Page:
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The journey to developing a successful drug, theoretically, may appear linear: you discover the right drug, find the suitable patient and administer it at the right time. The reality, however, often deviates from this straightforward path. Aligning these three variables remains notoriously difficult, often leading to elongated timelines strewn with failures, sometimes extending over a decade with costs often in the billion-dollar range.

In recent years, the use of AI in drug discovery and development has grown swiftly, marking a significant shift in how we understand, discover and develop new drugs. The technology promises to chip away at timelines and save the industry billions of dollars eventually. But those promises aren’t exactly new.  Even before ChatGPT became popular, many drug developers were working with high-end algorithms to “try to really hone in on databases,” said Andrew Strong, a partner at Hogan Lovells.

Overall, the industry remains at a relatively early phase of AI adoption. Yet recent AI advances have elevated the process of querying databases for drug discovery applications. This advance enables a dynamic and iterative exploration of data where the system’s relational aspects can build on each other based on the questions posed. One caveat remains: Access to reliable, curated databases is a prerequisite. Without it, conducting searches to enable accurate and efficient data exploration for drug discovery is impossible.

AI’s growing role in drug discovery and development

Barry Burgdorf

Barry Burgdorf

Fellow Hogan Lovells partner Barry Burgdorf expands on this point, noting that AI can be instrumental in sifting through past clinical trial data to optimize current drug development processes. “AI can figure that out,” he said. “There are vast repositories of past clinical trial data that can be parsed to tweak approaches to see if something will work better.”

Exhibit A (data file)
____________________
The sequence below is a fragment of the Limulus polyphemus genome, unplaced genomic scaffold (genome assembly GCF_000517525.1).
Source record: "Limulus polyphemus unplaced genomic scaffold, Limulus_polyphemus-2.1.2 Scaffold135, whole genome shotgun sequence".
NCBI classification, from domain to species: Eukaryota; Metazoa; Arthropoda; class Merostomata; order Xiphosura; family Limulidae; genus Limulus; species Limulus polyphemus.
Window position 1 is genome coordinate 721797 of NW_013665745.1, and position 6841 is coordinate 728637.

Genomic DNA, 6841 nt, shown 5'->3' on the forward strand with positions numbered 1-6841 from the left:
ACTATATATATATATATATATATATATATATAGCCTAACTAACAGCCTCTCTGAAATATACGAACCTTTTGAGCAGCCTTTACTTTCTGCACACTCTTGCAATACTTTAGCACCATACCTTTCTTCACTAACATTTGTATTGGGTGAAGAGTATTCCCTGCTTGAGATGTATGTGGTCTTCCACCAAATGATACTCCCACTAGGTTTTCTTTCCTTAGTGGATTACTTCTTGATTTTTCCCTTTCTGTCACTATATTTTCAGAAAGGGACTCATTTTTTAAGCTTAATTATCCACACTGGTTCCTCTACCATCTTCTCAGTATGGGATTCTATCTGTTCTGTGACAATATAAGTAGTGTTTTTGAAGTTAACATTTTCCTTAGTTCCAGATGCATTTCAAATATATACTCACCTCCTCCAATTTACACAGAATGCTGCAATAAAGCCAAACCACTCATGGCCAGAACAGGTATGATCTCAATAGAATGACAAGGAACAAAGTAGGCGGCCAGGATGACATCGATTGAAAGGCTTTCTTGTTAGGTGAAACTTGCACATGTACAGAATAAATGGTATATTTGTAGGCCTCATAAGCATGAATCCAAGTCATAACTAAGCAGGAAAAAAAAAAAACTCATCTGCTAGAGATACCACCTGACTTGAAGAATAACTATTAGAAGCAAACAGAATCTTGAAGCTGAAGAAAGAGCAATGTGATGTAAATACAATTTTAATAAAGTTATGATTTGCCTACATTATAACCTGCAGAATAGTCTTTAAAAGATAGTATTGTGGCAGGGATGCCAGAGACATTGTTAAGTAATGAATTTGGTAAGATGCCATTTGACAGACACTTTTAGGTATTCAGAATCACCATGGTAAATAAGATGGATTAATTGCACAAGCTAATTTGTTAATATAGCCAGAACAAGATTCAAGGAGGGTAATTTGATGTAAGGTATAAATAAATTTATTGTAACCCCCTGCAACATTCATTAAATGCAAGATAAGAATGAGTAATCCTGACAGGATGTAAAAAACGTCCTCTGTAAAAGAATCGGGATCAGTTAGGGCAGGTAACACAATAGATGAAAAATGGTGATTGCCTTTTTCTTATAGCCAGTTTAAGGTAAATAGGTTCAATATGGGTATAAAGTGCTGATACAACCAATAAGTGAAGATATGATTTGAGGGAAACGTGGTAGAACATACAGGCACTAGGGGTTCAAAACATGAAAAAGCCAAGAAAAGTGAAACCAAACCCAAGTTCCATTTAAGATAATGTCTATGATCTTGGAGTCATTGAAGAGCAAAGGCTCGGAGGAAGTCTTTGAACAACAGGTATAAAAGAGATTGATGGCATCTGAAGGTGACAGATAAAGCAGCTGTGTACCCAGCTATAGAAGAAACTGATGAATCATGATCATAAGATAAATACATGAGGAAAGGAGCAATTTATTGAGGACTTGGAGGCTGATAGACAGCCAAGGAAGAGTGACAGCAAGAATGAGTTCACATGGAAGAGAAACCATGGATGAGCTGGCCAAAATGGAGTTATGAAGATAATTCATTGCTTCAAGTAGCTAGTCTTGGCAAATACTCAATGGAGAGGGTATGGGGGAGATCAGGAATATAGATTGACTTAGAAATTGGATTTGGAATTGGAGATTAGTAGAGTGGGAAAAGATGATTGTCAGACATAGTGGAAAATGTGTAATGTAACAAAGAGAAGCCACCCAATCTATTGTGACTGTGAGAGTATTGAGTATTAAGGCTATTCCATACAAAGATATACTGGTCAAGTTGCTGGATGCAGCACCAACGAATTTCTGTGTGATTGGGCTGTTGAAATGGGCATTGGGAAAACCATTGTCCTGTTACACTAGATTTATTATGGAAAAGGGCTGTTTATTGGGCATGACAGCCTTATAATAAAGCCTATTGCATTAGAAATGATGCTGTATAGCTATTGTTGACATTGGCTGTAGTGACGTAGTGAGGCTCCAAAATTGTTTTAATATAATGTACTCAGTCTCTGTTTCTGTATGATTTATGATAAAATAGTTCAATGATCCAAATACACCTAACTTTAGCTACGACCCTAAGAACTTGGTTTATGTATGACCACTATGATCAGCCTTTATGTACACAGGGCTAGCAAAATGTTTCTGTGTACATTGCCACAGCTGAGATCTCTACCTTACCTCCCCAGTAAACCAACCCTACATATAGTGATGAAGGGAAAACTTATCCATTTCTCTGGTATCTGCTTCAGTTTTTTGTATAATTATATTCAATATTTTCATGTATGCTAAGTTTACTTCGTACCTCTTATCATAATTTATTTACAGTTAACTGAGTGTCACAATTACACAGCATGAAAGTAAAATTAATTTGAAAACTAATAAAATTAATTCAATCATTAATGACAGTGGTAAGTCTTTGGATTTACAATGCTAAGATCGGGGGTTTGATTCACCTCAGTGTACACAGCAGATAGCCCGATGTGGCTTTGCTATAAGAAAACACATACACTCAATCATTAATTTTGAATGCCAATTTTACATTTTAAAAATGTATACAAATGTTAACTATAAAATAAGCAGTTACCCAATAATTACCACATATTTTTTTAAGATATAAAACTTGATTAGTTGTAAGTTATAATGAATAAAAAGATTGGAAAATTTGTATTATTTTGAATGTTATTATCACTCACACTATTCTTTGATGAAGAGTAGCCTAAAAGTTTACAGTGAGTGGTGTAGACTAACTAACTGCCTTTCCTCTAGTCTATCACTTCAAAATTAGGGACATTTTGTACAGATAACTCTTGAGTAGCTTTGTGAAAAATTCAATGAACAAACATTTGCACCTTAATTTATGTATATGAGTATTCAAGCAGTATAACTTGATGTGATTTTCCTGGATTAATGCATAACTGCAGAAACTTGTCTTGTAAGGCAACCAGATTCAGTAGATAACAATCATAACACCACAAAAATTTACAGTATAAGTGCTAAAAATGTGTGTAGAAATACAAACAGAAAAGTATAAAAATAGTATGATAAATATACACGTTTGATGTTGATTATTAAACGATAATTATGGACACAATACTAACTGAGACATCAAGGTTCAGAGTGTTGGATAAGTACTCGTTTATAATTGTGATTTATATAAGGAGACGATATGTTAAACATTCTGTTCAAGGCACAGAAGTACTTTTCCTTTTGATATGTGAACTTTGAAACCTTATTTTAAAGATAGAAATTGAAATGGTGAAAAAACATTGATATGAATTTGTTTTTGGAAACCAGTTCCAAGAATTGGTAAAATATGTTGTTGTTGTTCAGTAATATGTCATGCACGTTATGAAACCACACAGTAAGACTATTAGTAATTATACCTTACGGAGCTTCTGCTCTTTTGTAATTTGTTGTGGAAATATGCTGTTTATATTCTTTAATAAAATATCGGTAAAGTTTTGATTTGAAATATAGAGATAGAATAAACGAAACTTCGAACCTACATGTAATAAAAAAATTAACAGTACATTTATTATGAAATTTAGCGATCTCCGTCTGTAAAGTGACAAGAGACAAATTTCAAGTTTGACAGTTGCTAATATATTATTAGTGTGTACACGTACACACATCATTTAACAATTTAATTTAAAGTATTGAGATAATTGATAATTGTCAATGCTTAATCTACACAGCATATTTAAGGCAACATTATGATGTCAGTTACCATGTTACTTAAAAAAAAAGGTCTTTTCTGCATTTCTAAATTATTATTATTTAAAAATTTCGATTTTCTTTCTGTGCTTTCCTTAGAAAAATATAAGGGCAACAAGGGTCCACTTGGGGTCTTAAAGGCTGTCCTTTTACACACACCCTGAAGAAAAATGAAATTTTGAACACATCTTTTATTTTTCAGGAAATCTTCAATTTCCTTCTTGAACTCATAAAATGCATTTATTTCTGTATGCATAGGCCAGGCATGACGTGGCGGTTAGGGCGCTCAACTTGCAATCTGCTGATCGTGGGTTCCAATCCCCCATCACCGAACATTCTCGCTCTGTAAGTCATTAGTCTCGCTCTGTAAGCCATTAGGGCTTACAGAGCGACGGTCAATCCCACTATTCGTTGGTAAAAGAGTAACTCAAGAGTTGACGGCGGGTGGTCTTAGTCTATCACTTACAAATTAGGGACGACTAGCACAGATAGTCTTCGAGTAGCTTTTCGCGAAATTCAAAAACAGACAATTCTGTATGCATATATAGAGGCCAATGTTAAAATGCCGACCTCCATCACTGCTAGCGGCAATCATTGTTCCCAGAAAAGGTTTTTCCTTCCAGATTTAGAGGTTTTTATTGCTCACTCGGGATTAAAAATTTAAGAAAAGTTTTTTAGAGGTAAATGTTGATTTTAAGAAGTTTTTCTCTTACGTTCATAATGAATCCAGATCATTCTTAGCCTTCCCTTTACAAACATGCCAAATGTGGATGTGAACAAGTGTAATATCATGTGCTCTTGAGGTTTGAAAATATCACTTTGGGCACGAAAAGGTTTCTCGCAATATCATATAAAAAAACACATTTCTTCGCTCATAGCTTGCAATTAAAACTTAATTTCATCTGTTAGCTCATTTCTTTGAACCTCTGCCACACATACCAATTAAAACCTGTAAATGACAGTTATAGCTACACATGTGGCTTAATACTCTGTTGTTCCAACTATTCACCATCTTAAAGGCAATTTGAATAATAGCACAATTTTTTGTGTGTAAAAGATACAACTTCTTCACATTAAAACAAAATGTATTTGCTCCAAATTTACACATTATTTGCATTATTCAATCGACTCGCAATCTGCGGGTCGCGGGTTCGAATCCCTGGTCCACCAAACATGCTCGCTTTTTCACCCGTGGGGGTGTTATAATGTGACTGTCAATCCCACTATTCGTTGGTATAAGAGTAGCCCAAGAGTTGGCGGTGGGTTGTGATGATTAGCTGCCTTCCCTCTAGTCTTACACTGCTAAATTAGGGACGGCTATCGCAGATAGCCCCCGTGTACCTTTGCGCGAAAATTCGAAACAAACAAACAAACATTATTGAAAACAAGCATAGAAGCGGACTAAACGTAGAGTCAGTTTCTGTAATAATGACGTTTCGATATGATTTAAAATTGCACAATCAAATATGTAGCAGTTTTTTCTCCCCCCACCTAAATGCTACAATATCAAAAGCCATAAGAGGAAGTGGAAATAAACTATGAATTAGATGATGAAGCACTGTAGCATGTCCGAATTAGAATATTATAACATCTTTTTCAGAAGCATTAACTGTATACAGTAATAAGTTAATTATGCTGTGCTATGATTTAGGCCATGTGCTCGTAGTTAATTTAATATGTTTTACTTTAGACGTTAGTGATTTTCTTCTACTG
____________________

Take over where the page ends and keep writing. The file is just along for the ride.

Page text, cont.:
AI can not only help design molecules for specific indications but also help with patient selection for clinical trials. In that domain, AI can aid in identifying suitable candidates and inform clinical trial design. For instance, Boston Conulting Group notes that the AI-fueled pipeline is growing at an annual rate of nearly 40%, and AI/ML technologies are simplifying an array of drug development and repurposing processes.

In addition, AI can facilitate clinical trial enrollment, “which is a huge issue,” Burgdorf said. “There are drugs waiting to get into trials but they can’t enroll enough of the right patients.” He added, “AI can help find those right patients by analyzing data to predict who will respond best to a drug and should be enrolled.”

Strong further noted, “One area we’re seeing growth in is clinical trial networks — taking research institutions and putting them in networks with shared platforms to enhance trial capabilities and share data. As AI gets better at harvesting data, people will look for ways to share it while respecting patient privacy.”

Andrew Strong

Andrew Strong

But AI’s potential isn’t confined to early-stage drug discovery and clinical trials, Burgdorf and Strong noted. The technology has the capability to impact the entire pharmaceutical value chain. Evidence of this comes in the form of the first drug fully generated by AI, INS018_055 from Insilico Medicine, entered clinical trials in 2021. It recently graduated to phase 2.

The CEO of Insilico, Alex Zhavoronkov, called traditional drug development a “molecular casino,” in an interview with The Guardian. With a success rate post preclinical studies of around 10%, Zhavaronkov estimates that AI technologies could at least double the success rate to 20%, potentially saving billions of dollars spent on drug development. In an interview with Drug Discovery & Development, Zhavaronkov described the promise of AI to ‘imagine the perfect molecules’ for drug targets.